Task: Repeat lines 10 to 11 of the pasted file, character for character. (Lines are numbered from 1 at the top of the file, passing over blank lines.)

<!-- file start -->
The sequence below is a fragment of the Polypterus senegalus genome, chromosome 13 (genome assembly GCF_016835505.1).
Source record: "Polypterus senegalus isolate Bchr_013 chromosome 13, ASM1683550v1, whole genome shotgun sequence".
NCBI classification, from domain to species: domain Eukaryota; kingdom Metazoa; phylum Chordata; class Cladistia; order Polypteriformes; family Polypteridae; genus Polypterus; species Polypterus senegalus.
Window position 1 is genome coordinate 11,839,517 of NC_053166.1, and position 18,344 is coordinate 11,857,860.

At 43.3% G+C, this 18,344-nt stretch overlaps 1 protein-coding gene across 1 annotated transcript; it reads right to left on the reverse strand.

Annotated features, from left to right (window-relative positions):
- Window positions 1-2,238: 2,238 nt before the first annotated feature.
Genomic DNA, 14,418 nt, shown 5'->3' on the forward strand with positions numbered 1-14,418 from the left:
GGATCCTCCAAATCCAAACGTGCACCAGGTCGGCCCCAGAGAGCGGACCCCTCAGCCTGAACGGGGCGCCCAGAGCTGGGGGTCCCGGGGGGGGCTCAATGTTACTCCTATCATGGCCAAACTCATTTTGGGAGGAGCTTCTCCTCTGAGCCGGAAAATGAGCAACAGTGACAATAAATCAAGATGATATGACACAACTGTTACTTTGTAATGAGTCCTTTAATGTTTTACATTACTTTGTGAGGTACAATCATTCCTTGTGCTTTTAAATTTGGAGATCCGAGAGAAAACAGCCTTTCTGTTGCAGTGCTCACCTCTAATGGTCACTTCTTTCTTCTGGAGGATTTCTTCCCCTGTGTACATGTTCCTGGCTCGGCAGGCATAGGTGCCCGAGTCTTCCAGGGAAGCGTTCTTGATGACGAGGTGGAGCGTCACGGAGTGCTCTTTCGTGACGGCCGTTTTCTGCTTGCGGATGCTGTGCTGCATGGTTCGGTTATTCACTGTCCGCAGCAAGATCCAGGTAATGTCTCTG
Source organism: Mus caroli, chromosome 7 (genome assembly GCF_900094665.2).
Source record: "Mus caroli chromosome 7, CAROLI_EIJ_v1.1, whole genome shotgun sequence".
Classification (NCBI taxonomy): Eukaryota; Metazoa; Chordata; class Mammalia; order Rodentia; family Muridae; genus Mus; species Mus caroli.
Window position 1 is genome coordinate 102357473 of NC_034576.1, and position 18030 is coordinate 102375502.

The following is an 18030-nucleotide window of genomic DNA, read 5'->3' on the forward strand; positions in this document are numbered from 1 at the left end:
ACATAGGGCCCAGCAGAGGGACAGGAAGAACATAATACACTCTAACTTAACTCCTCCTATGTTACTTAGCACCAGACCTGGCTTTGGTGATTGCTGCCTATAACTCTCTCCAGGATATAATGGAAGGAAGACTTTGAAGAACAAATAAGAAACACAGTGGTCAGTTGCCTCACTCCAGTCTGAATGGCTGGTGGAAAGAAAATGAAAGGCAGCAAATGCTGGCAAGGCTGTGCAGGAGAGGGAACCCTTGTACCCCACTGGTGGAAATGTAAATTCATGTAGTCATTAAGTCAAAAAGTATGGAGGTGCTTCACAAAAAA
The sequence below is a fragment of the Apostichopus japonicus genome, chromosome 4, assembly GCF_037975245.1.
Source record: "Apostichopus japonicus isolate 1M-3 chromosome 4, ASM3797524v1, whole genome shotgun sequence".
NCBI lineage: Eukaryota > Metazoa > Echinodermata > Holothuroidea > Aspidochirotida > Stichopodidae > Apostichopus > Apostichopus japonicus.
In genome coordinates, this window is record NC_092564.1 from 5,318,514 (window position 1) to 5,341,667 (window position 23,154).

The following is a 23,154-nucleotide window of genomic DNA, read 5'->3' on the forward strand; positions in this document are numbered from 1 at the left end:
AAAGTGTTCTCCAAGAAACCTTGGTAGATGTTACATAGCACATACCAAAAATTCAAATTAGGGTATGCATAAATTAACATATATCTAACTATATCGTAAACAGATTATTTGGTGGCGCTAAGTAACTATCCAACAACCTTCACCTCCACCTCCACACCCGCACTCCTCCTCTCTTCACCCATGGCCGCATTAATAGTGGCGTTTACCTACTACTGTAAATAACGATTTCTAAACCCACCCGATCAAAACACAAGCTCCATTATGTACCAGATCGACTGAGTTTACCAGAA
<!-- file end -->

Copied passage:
Source organism: Mus caroli, chromosome 7 (genome assembly GCF_900094665.2).
Source record: "Mus caroli chromosome 7, CAROLI_EIJ_v1.1, whole genome shotgun sequence".